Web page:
On Tuesday afternoon, over 70 members of Congress sent a letter to President Obama urging him to sign an executive order to ensure that federal contractors receiving tax dollars do not discriminate against applicants and employees based on their sexual orientation or gender identity.
The ACLU views this executive order as the single most important step that President Obama could take this year to eradicate anti-LGBT discrimination from American workplaces. The impact of such an executive order would be immense, and provides the opportunity to create a tipping point moment with employment protections based on sexual orientation and gender identity covering more than half of the American workforce.
The letter, which was organized by Reps. Frank Pallone (D-N.J.), Barney Frank (D-Mass.) and Lois Capps (D-Calif.), is a clear indication that the ACLU's view of the historic importance of this executive order is one that is widely shared on Capitol Hill, particularly among the core supporters of the Employment Non-Discrimination Act. (Frank is a longtime champion and lead sponsor of ENDA.) As the representatives write in their letter to President Obama:
This order would extend important workplace protections to millions of Americans, while at the same time laying the groundwork for Congressional passage of the Employment Non-Discrimination Act (ENDA), a goal that we share with you.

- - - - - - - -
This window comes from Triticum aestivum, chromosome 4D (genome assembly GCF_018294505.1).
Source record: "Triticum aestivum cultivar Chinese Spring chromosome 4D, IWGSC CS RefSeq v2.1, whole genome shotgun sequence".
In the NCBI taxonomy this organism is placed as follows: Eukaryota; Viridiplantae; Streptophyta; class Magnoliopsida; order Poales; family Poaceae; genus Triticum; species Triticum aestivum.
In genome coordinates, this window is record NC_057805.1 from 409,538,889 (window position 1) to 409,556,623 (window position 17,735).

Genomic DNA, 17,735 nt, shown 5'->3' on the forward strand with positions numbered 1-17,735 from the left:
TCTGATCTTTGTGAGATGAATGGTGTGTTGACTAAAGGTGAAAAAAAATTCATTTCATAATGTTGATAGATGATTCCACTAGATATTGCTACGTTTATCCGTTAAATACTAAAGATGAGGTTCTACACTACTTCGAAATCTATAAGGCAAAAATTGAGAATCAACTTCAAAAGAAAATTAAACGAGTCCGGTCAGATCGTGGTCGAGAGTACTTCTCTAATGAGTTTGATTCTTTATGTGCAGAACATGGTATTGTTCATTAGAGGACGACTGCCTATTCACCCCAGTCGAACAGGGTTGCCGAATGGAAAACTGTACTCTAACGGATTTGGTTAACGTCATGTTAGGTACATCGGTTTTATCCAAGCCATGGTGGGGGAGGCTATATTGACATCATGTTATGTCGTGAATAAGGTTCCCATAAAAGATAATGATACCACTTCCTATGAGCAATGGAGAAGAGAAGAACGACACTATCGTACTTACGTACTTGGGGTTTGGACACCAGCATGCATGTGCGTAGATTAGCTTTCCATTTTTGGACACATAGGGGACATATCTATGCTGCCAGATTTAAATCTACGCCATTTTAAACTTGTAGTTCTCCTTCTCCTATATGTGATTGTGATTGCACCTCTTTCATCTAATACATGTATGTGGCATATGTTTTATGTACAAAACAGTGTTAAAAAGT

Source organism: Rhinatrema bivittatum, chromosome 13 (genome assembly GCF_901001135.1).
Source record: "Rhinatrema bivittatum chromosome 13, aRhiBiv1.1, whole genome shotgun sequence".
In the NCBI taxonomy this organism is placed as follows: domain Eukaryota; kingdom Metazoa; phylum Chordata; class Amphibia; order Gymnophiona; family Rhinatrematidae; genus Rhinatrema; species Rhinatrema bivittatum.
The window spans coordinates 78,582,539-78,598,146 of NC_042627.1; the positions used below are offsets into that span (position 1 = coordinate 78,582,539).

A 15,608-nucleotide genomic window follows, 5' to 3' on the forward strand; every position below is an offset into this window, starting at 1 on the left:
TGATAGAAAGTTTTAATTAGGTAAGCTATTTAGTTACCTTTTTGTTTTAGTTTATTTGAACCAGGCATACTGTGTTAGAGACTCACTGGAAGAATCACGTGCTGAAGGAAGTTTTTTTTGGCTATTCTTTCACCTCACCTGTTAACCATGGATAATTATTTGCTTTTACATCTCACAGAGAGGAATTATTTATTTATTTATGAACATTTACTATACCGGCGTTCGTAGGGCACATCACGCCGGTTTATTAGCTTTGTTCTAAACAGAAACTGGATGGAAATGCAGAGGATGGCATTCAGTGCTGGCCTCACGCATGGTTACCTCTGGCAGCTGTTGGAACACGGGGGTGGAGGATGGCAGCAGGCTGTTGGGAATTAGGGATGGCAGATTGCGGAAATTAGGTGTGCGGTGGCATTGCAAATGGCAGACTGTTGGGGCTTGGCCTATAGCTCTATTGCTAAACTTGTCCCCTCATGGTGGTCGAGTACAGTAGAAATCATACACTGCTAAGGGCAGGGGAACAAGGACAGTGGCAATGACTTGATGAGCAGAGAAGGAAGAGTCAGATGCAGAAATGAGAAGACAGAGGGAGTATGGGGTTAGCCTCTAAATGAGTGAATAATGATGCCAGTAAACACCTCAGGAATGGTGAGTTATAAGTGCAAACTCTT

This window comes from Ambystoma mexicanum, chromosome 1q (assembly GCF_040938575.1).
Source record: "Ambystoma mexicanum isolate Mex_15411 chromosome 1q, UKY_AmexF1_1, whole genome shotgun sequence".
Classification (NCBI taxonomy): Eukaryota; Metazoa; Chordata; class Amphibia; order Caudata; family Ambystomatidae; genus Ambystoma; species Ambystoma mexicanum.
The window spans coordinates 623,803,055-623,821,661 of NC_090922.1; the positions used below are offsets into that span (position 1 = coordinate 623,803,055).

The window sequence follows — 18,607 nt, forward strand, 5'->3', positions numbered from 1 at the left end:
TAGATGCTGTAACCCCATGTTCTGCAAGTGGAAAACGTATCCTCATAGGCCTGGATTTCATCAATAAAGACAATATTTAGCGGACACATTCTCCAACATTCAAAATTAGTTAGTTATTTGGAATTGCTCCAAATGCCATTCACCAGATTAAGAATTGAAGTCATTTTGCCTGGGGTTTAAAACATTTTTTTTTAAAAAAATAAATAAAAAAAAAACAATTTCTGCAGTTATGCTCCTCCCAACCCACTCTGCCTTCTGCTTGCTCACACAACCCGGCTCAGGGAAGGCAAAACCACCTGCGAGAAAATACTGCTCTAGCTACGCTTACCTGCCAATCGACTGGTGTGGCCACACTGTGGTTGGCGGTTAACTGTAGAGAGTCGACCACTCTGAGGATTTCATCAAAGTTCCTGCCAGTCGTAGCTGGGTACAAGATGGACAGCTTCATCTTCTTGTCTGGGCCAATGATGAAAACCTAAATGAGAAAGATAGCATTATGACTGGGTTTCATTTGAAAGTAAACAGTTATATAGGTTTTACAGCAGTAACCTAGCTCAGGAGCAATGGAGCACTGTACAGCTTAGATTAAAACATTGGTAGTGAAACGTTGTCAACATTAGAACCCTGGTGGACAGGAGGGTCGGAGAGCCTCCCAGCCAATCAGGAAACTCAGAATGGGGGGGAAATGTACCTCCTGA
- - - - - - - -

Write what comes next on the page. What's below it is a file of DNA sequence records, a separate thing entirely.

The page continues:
The need for this executive order could not be clearer. The reality remains that it is legal to fire or refuse to hire someone based on their sexual orientation in 29 states. Those who are transgender can be fired or denied employment solely based on their gender identity in 34 states. An executive order on contractors, when combined with existing workplace protections provided by state laws in many states and by federal law for federal workers, would likely mean that, for the first time in history, more than half of all American workers would have legally binding workplace rights. And with federal contractors employing people in all 50 states, there would be at least some workplaces in every state where employees would have legally binding protections against discrimination.
This executive order would be a critical and essential advancement. Voices urging President Obama to sign this executive order grow louder with each week, and today's letter is a tremendous demonstration of congressional support. Protecting employees and applicants for employment against sexual orientation and gender identity discrimination through this executive order would be an historic step forward, and would help fulfill the nation's commitment to equality in the workforce, particularly when federal funds are being spent.